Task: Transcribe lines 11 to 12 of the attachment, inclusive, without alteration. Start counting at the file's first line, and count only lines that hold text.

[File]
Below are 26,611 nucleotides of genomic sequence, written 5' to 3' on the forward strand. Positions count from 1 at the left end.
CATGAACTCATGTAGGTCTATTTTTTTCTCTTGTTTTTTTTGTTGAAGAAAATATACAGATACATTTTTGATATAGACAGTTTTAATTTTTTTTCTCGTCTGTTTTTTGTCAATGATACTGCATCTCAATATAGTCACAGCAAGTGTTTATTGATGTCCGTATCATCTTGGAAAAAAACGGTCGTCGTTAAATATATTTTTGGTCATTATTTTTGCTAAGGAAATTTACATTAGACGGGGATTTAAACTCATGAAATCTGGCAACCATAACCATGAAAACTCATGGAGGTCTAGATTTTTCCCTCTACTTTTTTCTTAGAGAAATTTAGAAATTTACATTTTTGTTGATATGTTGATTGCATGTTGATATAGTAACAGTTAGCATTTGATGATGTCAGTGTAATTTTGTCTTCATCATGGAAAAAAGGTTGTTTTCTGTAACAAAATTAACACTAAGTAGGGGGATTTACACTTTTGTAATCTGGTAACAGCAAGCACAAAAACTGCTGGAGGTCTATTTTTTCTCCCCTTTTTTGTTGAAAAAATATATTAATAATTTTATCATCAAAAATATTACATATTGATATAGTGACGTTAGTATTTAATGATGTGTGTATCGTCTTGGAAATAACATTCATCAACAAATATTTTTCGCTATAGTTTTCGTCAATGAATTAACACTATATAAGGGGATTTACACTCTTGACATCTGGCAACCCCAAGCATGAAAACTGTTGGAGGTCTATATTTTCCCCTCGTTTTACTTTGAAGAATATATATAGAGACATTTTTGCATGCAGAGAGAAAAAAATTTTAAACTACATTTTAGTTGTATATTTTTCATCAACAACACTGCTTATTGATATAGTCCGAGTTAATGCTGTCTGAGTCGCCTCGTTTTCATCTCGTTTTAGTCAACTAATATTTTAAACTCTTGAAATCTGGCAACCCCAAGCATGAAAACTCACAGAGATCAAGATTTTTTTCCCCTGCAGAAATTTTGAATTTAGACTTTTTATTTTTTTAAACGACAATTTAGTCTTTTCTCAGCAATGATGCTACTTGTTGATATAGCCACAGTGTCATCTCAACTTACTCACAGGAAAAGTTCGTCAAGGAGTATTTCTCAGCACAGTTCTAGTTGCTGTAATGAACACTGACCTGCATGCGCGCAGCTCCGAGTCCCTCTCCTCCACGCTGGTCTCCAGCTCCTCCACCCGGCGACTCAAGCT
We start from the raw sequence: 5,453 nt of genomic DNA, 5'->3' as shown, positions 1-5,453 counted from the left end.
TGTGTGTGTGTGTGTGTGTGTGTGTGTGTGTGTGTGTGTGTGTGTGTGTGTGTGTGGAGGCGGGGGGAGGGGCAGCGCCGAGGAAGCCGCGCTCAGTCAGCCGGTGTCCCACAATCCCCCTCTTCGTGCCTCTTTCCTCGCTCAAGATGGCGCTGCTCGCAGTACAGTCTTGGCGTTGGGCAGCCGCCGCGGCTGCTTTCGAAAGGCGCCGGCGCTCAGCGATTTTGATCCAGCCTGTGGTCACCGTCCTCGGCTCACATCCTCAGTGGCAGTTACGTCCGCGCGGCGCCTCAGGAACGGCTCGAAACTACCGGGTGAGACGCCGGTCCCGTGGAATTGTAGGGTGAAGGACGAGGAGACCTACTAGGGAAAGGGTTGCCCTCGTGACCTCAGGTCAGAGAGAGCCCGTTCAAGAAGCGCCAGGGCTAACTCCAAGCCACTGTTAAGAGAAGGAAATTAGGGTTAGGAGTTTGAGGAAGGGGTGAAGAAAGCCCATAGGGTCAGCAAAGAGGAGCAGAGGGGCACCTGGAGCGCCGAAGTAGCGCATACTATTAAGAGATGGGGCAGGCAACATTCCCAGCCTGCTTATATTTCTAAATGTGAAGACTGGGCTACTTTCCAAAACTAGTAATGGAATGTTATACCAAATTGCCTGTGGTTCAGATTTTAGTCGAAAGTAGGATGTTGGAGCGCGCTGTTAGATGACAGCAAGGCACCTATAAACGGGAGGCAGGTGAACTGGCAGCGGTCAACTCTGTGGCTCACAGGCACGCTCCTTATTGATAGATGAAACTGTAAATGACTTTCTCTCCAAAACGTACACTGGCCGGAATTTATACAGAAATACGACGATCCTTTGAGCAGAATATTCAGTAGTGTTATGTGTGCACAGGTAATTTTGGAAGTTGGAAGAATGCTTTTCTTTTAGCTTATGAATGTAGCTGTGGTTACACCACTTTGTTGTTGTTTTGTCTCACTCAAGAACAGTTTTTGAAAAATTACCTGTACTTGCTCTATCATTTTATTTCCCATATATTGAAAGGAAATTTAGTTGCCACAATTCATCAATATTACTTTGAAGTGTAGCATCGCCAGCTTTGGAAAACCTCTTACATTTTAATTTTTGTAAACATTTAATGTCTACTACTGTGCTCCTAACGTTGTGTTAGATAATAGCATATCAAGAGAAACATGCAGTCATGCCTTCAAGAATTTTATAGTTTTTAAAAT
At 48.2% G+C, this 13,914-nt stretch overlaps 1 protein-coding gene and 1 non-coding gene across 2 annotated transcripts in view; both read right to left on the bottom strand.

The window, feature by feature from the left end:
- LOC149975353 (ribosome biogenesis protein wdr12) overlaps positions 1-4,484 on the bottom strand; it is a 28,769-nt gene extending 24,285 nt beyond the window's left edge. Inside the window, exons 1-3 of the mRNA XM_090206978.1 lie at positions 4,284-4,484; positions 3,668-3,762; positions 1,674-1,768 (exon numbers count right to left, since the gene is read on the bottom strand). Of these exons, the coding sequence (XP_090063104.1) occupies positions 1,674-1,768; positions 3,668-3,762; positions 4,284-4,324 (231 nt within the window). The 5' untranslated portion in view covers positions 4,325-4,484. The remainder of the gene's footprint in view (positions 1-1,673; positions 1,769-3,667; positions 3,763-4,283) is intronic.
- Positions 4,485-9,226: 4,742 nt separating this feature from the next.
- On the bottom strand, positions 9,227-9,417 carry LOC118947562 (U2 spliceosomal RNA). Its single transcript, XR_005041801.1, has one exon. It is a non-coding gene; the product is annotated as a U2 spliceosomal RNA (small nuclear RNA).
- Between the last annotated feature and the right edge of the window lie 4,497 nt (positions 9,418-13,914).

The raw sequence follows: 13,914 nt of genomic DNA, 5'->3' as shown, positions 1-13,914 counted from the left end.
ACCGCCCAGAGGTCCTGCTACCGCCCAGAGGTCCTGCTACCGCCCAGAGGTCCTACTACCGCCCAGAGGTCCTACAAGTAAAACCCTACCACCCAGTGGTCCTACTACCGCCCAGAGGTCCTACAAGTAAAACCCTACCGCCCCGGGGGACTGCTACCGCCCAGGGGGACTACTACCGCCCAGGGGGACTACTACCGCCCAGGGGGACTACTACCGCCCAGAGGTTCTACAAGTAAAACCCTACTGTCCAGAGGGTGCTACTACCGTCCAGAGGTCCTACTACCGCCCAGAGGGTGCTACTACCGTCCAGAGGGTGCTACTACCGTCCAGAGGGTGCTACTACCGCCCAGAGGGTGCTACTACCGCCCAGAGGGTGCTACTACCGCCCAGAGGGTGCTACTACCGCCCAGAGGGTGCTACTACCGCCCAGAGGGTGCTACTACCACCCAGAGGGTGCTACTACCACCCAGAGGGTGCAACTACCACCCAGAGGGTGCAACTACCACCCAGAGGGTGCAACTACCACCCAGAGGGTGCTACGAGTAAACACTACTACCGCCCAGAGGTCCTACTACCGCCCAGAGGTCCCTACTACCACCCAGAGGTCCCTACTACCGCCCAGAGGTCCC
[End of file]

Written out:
The raw sequence follows: 13,914 nt of genomic DNA, 5'->3' as shown, positions 1-13,914 counted from the left end.
ACCGCCCAGAGGTCCTGCTACCGCCCAGAGGTCCTGCTACCGCCCAGAGGTCCTACTACCGCCCAGAGGTCCTACAAGTAAAACCCTACCACCCAGTGGTCCTACTACCGCCCAGAGGTCCTACAAGTAAAACCCTACCGCCCCGGGGGACTGCTACCGCCCAGGGGGACTACTACCGCCCAGGGGGACTACTACCGCCCAGGGGGACTACTACCGCCCAGAGGTTCTACAAGTAAAACCCTACTGTCCAGAGGGTGCTACTACCGTCCAGAGGTCCTACTACCGCCCAGAGGGTGCTACTACCGTCCAGAGGGTGCTACTACCGTCCAGAGGGTGCTACTACCGCCCAGAGGGTGCTACTACCGCCCAGAGGGTGCTACTACCGCCCAGAGGGTGCTACTACCGCCCAGAGGGTGCTACTACCGCCCAGAGGGTGCTACTACCACCCAGAGGGTGCTACTACCACCCAGAGGGTGCAACTACCACCCAGAGGGTGCAACTACCACCCAGAGGGTGCAACTACCACCCAGAGGGTGCTACGAGTAAACACTACTACCGCCCAGAGGTCCTACTACCGCCCAGAGGTCCCTACTACCACCCAGAGGTCCCTACTACCGCCCAGAGGTCCC